An employment contract is an agreement between an employer and an employee that sets out the rights and obligations of both parties. LegalVision provides six employment contracts. It can be difficult to work out which employment contract to use. This document sets out the circumstances in which you should use each of the employment contracts.

1.   Is the Employee Covered by an Award?

The first step in working out which employment contract to use for a particular employee is to work out whether the employee is covered by an award.

The Fair Work Commission is Australia’s national workplace relations tribunal.  The Fair Work Commission has a range of functions relating to, amongst other things, termination of employment and other workplace matters.  The Fair Work Commission hears cases about unfair dismissal, transfer of business, enterprise bargaining and industrial action.

One of the Fair Work Commission’s key roles is to set awards. An award is an enforceable document which contains the minimum terms and conditions of employment of particular types of employees, in addition to any legislated minimum terms. In general, an award applies to employees in a particular industry or occupation and is used as a benchmark for assessing enterprise agreements before approval.

You should contact the Fair Work Ombudsman in order to work out whether a particular employee is covered by an award. The online tool ‘Award Finder’ on the Fair Work Ombudsman website http://www.fairwork.gov.au/awards/how-to-find-an-award/pages/default.aspx is very effective. Alternatively, you can contact the Fair Work Ombudsman on 13 13 94 if you remain unsure.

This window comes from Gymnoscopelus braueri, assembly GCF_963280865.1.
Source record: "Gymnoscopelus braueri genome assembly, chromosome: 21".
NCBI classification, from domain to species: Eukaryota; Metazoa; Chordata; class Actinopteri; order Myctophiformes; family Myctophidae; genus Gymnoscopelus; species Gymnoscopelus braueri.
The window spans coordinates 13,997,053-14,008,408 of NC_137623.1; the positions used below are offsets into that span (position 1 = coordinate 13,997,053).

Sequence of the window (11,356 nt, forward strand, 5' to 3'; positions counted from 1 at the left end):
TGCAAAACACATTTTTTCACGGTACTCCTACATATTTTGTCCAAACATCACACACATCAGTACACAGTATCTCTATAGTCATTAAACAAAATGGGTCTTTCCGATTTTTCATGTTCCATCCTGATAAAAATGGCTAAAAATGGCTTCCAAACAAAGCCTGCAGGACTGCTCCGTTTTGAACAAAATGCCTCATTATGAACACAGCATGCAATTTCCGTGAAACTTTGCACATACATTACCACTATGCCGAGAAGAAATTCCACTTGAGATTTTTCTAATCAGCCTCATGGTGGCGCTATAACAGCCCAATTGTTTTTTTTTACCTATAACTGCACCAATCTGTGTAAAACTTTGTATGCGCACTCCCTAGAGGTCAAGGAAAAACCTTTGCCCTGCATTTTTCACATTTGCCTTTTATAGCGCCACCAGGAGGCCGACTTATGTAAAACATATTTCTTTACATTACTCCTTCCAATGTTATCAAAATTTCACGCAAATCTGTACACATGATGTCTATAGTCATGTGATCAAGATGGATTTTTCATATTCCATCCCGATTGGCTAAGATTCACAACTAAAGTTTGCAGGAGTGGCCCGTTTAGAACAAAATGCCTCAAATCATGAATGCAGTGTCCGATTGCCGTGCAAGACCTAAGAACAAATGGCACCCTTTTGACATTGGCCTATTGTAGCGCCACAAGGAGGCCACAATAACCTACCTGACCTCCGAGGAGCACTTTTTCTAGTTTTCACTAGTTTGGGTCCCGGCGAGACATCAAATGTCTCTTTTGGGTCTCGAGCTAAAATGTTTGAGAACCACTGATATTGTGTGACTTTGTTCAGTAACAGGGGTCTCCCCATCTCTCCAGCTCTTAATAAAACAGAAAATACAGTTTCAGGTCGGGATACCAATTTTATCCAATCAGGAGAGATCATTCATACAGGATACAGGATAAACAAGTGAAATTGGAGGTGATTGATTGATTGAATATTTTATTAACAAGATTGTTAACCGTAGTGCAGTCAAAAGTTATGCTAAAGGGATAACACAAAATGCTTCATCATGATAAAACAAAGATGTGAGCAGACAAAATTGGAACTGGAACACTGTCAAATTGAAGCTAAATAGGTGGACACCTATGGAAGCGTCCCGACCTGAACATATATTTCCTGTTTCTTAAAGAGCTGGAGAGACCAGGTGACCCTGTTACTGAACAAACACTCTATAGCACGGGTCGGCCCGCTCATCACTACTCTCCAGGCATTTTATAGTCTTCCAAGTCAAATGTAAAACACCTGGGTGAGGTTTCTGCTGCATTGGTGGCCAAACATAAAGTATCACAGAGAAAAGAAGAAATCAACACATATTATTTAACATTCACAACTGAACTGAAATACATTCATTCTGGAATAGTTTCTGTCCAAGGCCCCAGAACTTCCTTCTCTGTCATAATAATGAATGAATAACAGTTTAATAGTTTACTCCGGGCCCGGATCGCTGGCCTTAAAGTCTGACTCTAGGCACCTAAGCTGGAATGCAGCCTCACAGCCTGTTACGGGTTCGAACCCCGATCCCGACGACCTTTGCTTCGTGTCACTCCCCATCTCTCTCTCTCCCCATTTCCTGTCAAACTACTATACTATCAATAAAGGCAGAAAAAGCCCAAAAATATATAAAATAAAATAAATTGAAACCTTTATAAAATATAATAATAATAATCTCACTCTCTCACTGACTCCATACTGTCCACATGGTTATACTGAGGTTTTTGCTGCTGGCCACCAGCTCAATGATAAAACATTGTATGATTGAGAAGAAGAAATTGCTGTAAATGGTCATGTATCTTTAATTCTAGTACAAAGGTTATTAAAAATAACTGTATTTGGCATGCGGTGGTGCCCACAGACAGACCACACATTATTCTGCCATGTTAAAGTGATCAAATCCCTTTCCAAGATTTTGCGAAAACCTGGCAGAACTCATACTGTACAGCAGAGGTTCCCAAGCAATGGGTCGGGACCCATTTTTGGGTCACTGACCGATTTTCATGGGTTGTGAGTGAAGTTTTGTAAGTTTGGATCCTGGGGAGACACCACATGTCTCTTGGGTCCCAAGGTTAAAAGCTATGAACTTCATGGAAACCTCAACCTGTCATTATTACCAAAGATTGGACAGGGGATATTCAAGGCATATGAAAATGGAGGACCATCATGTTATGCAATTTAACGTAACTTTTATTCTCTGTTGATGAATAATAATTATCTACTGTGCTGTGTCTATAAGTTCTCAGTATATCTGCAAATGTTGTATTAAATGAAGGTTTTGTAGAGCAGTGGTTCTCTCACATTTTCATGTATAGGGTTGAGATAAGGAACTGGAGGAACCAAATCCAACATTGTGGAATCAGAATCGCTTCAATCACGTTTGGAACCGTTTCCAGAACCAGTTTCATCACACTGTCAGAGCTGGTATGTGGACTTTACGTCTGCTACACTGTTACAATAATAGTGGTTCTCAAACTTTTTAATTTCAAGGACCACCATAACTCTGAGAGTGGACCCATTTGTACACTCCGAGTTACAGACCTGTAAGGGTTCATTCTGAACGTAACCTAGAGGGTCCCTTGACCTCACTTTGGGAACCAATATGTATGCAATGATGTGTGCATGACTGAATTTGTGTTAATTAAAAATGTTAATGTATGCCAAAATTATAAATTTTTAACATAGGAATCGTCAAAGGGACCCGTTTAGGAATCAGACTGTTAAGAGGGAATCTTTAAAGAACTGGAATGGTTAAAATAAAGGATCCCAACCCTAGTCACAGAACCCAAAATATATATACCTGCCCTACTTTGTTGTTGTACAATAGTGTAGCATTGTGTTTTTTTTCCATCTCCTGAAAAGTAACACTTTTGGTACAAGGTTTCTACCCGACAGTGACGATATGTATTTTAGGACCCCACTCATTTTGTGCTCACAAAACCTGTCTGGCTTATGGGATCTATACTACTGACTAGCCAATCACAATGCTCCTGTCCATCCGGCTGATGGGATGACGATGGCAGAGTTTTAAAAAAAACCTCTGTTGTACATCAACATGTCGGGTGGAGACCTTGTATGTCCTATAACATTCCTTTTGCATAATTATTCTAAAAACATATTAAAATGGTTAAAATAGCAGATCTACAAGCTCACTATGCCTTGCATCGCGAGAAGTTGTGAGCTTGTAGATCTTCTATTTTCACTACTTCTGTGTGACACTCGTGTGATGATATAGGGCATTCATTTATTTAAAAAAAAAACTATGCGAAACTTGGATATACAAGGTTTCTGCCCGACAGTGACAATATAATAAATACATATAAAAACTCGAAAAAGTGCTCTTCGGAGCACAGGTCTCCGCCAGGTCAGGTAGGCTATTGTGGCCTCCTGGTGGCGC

If you determine that a particular employee will be covered by an award, note down details of the award, classification and minimum salary payable under the award as you will need these details to complete the LegalVision Employment Contract. You must ensure that you pay an award employee not less than the minimum salary payable under the award to avoid being in breach of the Fair Work Act.

If your employee is covered by an award, you should use “Employment Contract – Full Time Award”, “Employment Contract – Part Time Award” or “Employment Contract – Casual Award”.

If your employee is not covered by an award, you should use “Employment Contract – Full Time Non-Award”, “Employment Contract – Part Time Non-Award” or “Employment Contract – Casual Non-Award”.

2.   Are you Employing a Full-Time, Part-Time or Casual Employee?

The next question to answer when working out which employment contract to use is whether you intend to hire your employee on a full-time, part-time or casual basis. This is ultimately a business decision.

The rights of an employee hired under a full-time or part-time contract are generally more extensive than those of a casual employee. As casual employees are not entitled to paid leave and other benefits, they are generally paid on an hourly basis.

Conclusion

Working out which employment contract to use is a two stage process. Once you have worked out whether your new employee will be covered by an award, and whether you wish to employ them on a full-time, part-time or casual basis, you will be in a position to select the relevant LegalVision Employment Contract and complete the relevant questionnaire.

Lachlan McKnight

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